Image Recognition with Neural Networks From Scratch - CouponED

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Description This is an introduction to Neural Networks. The course explains the math behind Neural Networks in the context of image recognition. By the end of the course, we will have written a program in Python that recognizes images without using any autograd libraries. The only prerequisite is some high school precalculus.


Making machine learning trustworthy

Science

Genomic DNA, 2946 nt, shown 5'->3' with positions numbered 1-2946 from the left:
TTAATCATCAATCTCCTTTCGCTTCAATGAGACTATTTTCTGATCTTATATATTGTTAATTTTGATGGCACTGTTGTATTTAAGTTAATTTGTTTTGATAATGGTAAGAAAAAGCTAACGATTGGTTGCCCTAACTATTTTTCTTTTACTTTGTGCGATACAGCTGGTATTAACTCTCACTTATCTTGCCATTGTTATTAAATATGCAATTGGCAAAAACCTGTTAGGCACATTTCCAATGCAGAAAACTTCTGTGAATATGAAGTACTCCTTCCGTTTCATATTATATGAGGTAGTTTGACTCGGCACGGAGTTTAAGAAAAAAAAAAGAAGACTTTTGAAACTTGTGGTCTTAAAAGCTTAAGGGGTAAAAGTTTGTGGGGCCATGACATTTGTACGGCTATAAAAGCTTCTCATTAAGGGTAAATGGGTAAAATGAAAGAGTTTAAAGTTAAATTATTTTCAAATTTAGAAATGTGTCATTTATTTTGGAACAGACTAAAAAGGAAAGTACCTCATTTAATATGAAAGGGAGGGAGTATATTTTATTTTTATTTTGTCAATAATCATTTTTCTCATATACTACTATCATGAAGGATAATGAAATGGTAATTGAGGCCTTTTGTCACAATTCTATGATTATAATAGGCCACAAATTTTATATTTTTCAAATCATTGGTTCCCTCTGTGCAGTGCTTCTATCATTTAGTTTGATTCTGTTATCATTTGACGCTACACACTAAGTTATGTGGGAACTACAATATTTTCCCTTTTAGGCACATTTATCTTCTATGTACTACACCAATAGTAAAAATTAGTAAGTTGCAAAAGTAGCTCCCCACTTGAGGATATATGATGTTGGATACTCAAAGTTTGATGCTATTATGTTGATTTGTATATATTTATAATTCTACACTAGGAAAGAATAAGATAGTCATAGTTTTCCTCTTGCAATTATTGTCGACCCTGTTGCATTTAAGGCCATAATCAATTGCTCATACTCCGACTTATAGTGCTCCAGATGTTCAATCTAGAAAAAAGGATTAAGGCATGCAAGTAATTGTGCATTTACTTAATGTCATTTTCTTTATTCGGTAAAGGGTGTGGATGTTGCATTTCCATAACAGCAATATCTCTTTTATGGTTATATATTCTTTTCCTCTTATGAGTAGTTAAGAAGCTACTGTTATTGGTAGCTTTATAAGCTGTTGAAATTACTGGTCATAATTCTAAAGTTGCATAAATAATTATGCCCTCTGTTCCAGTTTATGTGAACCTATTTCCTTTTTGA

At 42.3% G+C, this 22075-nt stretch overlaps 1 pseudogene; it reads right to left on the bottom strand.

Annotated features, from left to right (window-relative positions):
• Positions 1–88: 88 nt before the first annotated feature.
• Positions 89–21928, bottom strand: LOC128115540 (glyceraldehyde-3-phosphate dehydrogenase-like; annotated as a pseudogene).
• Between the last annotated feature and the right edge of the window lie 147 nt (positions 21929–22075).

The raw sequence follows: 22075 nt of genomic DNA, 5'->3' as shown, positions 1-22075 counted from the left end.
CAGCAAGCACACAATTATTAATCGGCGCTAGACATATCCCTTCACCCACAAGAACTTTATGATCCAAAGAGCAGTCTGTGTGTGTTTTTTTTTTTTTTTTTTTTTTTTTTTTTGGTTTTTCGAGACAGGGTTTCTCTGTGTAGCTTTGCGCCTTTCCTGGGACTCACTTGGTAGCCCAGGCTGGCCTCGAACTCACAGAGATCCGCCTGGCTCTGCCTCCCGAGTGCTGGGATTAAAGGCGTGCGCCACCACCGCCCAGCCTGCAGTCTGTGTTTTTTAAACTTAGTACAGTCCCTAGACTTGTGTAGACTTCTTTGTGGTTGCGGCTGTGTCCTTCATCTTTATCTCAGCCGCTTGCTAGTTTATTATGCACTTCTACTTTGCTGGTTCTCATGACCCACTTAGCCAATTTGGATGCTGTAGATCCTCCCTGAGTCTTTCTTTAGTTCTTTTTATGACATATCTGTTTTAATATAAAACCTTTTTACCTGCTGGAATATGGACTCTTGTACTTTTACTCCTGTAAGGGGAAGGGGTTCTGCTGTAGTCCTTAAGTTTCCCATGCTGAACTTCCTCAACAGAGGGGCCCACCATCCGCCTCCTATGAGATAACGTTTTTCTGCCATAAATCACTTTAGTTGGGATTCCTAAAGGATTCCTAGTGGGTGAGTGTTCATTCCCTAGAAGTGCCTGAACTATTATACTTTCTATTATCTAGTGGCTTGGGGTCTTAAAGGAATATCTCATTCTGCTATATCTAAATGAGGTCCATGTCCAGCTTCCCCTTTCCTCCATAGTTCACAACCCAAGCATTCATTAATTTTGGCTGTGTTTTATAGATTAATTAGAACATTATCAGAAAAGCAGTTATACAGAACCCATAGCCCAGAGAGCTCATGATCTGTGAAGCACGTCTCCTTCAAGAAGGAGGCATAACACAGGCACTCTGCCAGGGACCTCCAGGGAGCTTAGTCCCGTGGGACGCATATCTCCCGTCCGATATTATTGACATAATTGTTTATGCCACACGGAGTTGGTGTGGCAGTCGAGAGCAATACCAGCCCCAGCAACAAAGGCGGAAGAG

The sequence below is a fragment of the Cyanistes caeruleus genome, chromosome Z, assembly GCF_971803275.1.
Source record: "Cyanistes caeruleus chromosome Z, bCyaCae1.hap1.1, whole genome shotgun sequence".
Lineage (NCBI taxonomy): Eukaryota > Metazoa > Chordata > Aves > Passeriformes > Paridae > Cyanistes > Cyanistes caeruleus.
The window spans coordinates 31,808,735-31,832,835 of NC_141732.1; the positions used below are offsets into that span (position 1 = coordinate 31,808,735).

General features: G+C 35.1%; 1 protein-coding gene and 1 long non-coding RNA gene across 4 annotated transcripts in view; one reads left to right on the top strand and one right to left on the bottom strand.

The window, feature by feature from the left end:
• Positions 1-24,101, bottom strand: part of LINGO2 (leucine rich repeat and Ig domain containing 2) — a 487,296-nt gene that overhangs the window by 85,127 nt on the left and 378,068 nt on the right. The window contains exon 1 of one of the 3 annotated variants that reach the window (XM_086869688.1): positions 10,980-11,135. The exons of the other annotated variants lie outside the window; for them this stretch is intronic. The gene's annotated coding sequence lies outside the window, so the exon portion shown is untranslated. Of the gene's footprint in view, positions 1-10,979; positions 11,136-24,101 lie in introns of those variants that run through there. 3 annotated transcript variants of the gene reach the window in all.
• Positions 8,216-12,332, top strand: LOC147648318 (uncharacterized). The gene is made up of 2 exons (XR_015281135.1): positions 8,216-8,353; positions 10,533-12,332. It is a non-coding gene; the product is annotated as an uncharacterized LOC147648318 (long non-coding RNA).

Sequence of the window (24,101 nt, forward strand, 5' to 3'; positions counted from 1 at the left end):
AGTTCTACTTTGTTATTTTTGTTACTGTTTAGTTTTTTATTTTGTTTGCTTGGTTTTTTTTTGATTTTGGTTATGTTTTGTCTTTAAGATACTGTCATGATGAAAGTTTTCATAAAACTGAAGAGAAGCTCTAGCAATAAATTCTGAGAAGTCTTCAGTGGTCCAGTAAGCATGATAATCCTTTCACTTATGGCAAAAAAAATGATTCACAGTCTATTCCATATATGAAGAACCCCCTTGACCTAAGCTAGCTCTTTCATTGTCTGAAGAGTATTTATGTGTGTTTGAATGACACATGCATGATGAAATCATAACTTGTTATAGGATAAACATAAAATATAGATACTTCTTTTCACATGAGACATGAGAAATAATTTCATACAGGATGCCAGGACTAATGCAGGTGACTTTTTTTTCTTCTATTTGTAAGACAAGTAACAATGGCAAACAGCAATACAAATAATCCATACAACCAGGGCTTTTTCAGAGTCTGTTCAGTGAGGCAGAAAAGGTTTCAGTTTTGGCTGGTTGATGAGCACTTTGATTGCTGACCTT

Machine learning (ML) has advanced dramatically during the past decade and continues to achieve impressive human-level performance on nontrivial tasks in image, speech, and text recognition. It is increasingly powering many high-stake application domains such as autonomous vehicles, self–mission-fulfilling drones, intrusion detection, medical image classification, and financial predictions ([ 1 ][1]). However, ML must make several advances before it can be deployed with confidence in domains where it directly affects humans at training and operation, in which cases security, privacy, safety, and fairness are all essential considerations ([ 1 ][1], [ 2 ][2]). The development of a trustworthy ML model must build in protections against several types of adversarial attacks (see the figure). An ML model requires training datasets, which can be “poisoned” through the insertion, modification, or removal of training samples with the purpose of influencing the decision boundary of a model to serve the adversary's intent ([ 3 ][3]). Poisoning happens when models learn from crowdsourced data or from inputs they receive while in operation, both of which are susceptible to tampering. Adversarially manipulated inputs can evade ML models through purposely crafted inputs called adversarial examples ([ 4 ][4]). For example, in an autonomous vehicle, a control model may rely on road-sign recognition for its navigation. By placing a tiny sticker on a stop sign, an adversary can evade the model to mistakenly recognize the stop sign as a yield sign or a “speed limit 45” sign, whereas a human driver would simply ignore the visually nonconsequential sticker and apply the brakes at the stop sign (see the figure). Attacks can also abuse the input-output interaction of a model's prediction interface to steal the ML model itself ([ 5 ][5], [ 6 ][6]). By supplying a batch of inputs (for example, publicly available images of traffic signs) and obtaining predictions for each, a model serves as a labeling oracle that enables an adversary to train a surrogate model that is functionally equivalent to the model. Such attacks pose greater risks for ML models that learn from high-stake data such as intellectual property and military or national security intelligence. ![Figure][7] Adversarial threats to machine learning Machine learning models are vulnerable to attacks that degrade model confidentiality and model integrity or that reveal private information. GRAPHIC: KELLIE HOLOSKI/ SCIENCE When models are trained for predictive analytics on privacy-sensitive data, such as patient clinical data and bank customer transactions, privacy is of paramount importance. Privacy-motivated attacks can reveal sensitive information contained in training data through mere interaction with deployed models ([ 7 ][8]). The root cause for such attacks is that ML models tend to “memorize” ancillary parts of their training data and, at prediction time, inadvertently divulge identifying details about individuals who contributed to the training data. One common strategy, called membership inference, enables an adversary to exploit the differences in a model's response to members and nonmembers of a training dataset ([ 7 ][8]). In response to these threats to ML models, the quest for countermeasures is promising. Research has made progress on detecting poisoning and adversarial inputs to limiting what an adversary may learn by just interacting with a model to limit the extent of model stealing or membership inference attacks ([ 1 ][1], [ 8 ][9]). One promising example is the formally rigorous formulation of privacy. The notion of differential privacy promises to an individual who participates in a dataset that whether your record belongs to a training dataset of a model or not, what an adversary learns about you by interacting with the model is basically the same ([ 9 ][10]). Beyond technical remedies, the lessons learned from the ML attack-defense arms race provide opportunities to motivate broader efforts to make ML truly trustworthy in terms of societal needs. Issues include how a model “thinks” when it makes decisions (transparency) and fairness of an ML model when it is trained to solve high-stake inference tasks for which bias exists if those decisions were made by humans. Making meaningful progress toward trustworthy ML requires an understanding about the connections, and at times tensions, between the traditional security and privacy requirements and the broader issues of transparency, fairness, and ethics when ML is used to address human needs. Several worrisome instances of biases in consequential ML applications have been documented ([ 10 ][11], [ 11 ][12]), such as race and gender misidentification, wrongfully scoring darker-skin faces for higher likelihood of being a criminal, disproportionately favoring male applicants in resume screenings, and disfavoring black patients in medical trials. These harmful consequences require that the developers of ML models look beyond technical solutions to win trust among human subjects who are affected by these harmful consequences. On the research front, especially for the security and privacy of ML, the aforementioned defensive countermeasures have solidified the understanding around blind spots of ML models in adversarial settings ([ 8 ][9], [ 9 ][10], [ 12 ][13], [ 13 ][14]). On the fairness and ethics front, there is more than enough evidence to demonstrate pitfalls of ML, especially on underrepresented subjects of training datasets. Thus, there is still more to be done by way of human-centered and inclusive formulations of what it means for ML to be fair and ethical. One misconception about the root cause of bias in ML is attributing bias to data and data alone. Data collection, sampling, and annotation play a critical role in causing historical bias, but there are multiple junctures in the data processing pipeline where bias can manifest. From data sampling to feature extraction, from aggregation during training to evaluation methodologies and metrics during testing, bias issues manifest across the ML data-processing pipeline. At present, there is a lack of broadly accepted definitions and formulations of adversarial robustness ([ 13 ][14]) and privacy-preserving ML (except for differential privacy, which is formally appealing yet not widely deployed). Lack of transferability of notions of attacks, defenses, and metrics from one domain to another is also a pressing issue that impedes progress toward trustworthy ML. For example, most ML evasion and membership inference attacks illustrated earlier are predominantly on applications such as image classification (road-sign detection by an autonomous vehicle), object detection (identifying a flower from a living room photo with multiple objects), speech processing (voice assistants), and natural language processing (machine translation). The threats and countermeasures proposed in the context of vision, speech, and text domain hardly translate to one another, often naturally adversarial domains, such as network intrusion detection and financial-fraud detection. Another important consideration is the inherent tension between some trustworthiness properties. For example, transparency and privacy are often conflicting because if a model is trained on privacy-sensitive data, aiming for the highest level of transparency in production would inevitably lead to leakage of privacy-sensitive details of data subjects ([ 14 ][15]). Thus, choices need to be made as to the extent that transparency is penalized to gain privacy, and vice versa, and such choices need to be made clear to system purchasers and users. Generally, privacy concerns prevail because of the legal implications if they are not enforced (for example, patient privacy with respect to the Health Insurance Portability and Accountability Act in the United States). Also, privacy and fairness may not always develop synergy. For example, although privacy-preserving ML (such as differential privacy) provides a bounded guarantee on indistinguishability of individual training examples, in terms of utility, research shows that minority groups in the training data (for example, based on race, gender, or sexuality) tend to be negatively affected by the model outputs ([ 15 ][16]). Broadly speaking, the scientific community needs to step back and align the robustness, privacy, transparency, fairness, and ethical norms in ML with human norms. To do this, clearer norms for robustness and fairness need to be developed and accepted. In research efforts, limited formulations of adversarial robustness, fairness, and transparency must be replaced with broadly applicable formulations like what differential privacy offers. In policy formulation, there needs to be concrete steps toward regulatory frameworks that spell out actionable accountability measures on bias and ethical norms on datasets (including diversity guidelines), training methodologies (such as bias-aware training), and decisions on inputs (such as augmenting model decisions with explanations). The hope is that these regulatory frameworks will eventually evolve into ML governance modalities backed by legislation to lead to accountable ML systems in the future. Most critically, there is a dire need for insights from diverse scientific communities to consider societal norms of what makes a user confident about using ML for high-stake decisions, such as a passenger in a self-driving car, a bank customer accepting investment recommendations by a bot, and a patient trusting an online diagnostic interface. Policies need to be developed that govern safe and fair adoption of ML in such high-stake applications. Equally important, the fundamental tensions between adversarial robustness and model accuracy, privacy and transparency, and fairness and privacy invite more rigorous and socially grounded reasonings about trustworthy ML. Fortunately, at this juncture in the adoption of ML, a consequential window of opportunity remains open to tackle its blind spots before ML is pervasively deployed and becomes unmanageable. 1. [↵][17]1. I. Goodfellow, 2. P. McDaniel, 3. N. Papernot , Commun. ACM 61, 56 (2018). [OpenUrl][18] 2. [↵][19]1. S. G. Finlayson et al ., Science 363, 1287 (2019). [OpenUrl][20][Abstract/FREE Full Text][21] 3. [↵][22]1. J. Langford, 2. J. Pineau 1. B. Biggio, 2. B. Nelson, 3. P. Laskov , Proceedings of the 29th International Conference on Machine Learning, Edinburgh, Scotland, UK, J. Langford, J. Pineau, Eds. (Omnipress, 2012), pp. 1807–1814. 4. [↵][23]1. K. Eykholt et al ., Proceedings of the IEEE Conference on Computer Vision and Pattern Recognition (IEEE, 2018), pp. 1625–1634. 5. [↵][24]1. F. Tramèr, 2. F. Zhang, 3. A. Juels, 4. M. K. Reiter, 5. T. Ristenpart , Proceedings of the 25th USENIX Security Symposium, Austin, TX (USENIX Association, 2016), pp. 601–618. 6. [↵][25]1. A. Ali, 2. B. Eshete , Proceedings of the 16th EAI International Conference on Security and Privacy in Communication Networks, Washington, DC (EAI, 2020), pp. 318–338. 7. [↵][26]1. R. Shokri, 2. M. Stronati, 3. C. Song, 4. V. Shmatikov , Proceedings of the 2017 IEEE Symposium on Security and Privacy, San Jose, CA (IEEE, 2017), pp. 3–18. 8. [↵][27]1. N. Papernot, 2. M. Abadi, 3. U. Erlingsson, 4. I. Goodfellow, 5. K. Talwar , arXiv:1610.05755 [stat.ML] (2017). 9. [↵][28]1. I. Jarin, 2. B. Eshete , Proceedings of the 7th ACM International Workshop on Security and Privacy Analytics (2021), pp. 25–35. 10. [↵][29]1. J. Buolamwini, 2. T. Gebru , Proceedings of Conference on Fairness, Accountability and Transparency, New York, NY (ACM, 2018), pp. 77–91. 11. [↵][30]1. A. Birhane, 2. V. U. Prabhu , Proceedings of the IEEE/CVF Winter Conference on Applications of Computer Vision (IEEE, 2021), pp. 1537–1547. 12. [↵][31]1. N. Carlini et al ., arXiv:1902.06705 [cs.LG] (2019). 13. [↵][32]1. N. Papernot, 2. P. McDaniel, 3. A. Sinha, 4. M. P. Wellman , Proceedings of 3rd IEEE European Symposium on Security and Privacy (London, 2018), pp. 399–414. 14. [↵][33]1. R. Shokri, 2. M. Strobel, 3. Y. Zick , Proceedings of the 2021 AAAI/ACM Conference on AI, Ethics, and Society, New York, NY (2021); . 15. [↵][34]1. V. M. Suriyakumar, 2. N. Papernot, 3. A. Goldenberg, 4. M. Ghassemi , FAccT '21: Proceedings of the 2021 ACM Conference on Fairness, Accountability, and Transparency (ACM, 2021), pp. 723–734. 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